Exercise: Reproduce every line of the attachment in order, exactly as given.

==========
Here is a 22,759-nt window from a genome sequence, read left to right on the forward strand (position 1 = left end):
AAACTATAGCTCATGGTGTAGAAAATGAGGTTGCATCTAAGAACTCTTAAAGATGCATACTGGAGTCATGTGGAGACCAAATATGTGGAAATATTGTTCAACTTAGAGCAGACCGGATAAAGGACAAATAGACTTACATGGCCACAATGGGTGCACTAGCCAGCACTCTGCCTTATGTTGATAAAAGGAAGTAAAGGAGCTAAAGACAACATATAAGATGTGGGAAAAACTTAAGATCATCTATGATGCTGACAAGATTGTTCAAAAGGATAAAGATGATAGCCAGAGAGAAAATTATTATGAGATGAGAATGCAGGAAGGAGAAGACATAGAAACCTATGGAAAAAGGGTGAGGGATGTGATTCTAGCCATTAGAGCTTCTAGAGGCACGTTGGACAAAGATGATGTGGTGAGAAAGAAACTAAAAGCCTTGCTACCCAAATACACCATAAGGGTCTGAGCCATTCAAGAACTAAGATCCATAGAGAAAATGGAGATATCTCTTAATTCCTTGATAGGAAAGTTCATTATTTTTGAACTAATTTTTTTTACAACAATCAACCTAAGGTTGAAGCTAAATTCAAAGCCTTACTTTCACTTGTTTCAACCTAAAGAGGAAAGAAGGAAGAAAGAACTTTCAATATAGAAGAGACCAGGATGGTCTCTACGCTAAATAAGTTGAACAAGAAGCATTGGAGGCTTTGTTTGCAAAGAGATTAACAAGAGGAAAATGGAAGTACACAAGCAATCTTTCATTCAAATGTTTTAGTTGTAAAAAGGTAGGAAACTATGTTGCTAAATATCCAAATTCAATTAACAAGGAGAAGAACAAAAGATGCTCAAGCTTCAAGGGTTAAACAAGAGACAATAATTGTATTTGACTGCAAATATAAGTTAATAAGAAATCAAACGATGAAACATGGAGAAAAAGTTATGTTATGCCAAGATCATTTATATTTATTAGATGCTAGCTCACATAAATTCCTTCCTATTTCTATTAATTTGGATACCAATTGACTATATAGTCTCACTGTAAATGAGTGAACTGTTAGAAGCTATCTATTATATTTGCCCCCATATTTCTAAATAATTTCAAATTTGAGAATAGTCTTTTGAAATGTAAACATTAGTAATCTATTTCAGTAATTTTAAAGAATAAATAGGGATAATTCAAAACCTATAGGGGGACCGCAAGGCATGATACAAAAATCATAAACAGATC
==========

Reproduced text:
Here is a 22,759-nt window from a genome sequence, read left to right on the forward strand (position 1 = left end):
AAACTATAGCTCATGGTGTAGAAAATGAGGTTGCATCTAAGAACTCTTAAAGATGCATACTGGAGTCATGTGGAGACCAAATATGTGGAAATATTGTTCAACTTAGAGCAGACCGGATAAAGGACAAATAGACTTACATGGCCACAATGGGTGCACTAGCCAGCACTCTGCCTTATGTTGATAAAAGGAAGTAAAGGAGCTAAAGACAACATATAAGATGTGGGAAAAACTTAAGATCATCTATGATGCTGACAAGATTGTTCAAAAGGATAAAGATGATAGCCAGAGAGAAAATTATTATGAGATGAGAATGCAGGAAGGAGAAGACATAGAAACCTATGGAAAAAGGGTGAGGGATGTGATTCTAGCCATTAGAGCTTCTAGAGGCACGTTGGACAAAGATGATGTGGTGAGAAAGAAACTAAAAGCCTTGCTACCCAAATACACCATAAGGGTCTGAGCCATTCAAGAACTAAGATCCATAGAGAAAATGGAGATATCTCTTAATTCCTTGATAGGAAAGTTCATTATTTTTGAACTAATTTTTTTTACAACAATCAACCTAAGGTTGAAGCTAAATTCAAAGCCTTACTTTCACTTGTTTCAACCTAAAGAGGAAAGAAGGAAGAAAGAACTTTCAATATAGAAGAGACCAGGATGGTCTCTACGCTAAATAAGTTGAACAAGAAGCATTGGAGGCTTTGTTTGCAAAGAGATTAACAAGAGGAAAATGGAAGTACACAAGCAATCTTTCATTCAAATGTTTTAGTTGTAAAAAGGTAGGAAACTATGTTGCTAAATATCCAAATTCAATTAACAAGGAGAAGAACAAAAGATGCTCAAGCTTCAAGGGTTAAACAAGAGACAATAATTGTATTTGACTGCAAATATAAGTTAATAAGAAATCAAACGATGAAACATGGAGAAAAAGTTATGTTATGCCAAGATCATTTATATTTATTAGATGCTAGCTCACATAAATTCCTTCCTATTTCTATTAATTTGGATACCAATTGACTATATAGTCTCACTGTAAATGAGTGAACTGTTAGAAGCTATCTATTATATTTGCCCCCATATTTCTAAATAATTTCAAATTTGAGAATAGTCTTTTGAAATGTAAACATTAGTAATCTATTTCAGTAATTTTAAAGAATAAATAGGGATAATTCAAAACCTATAGGGGGACCGCAAGGCATGATACAAAAATCATAAACAGATC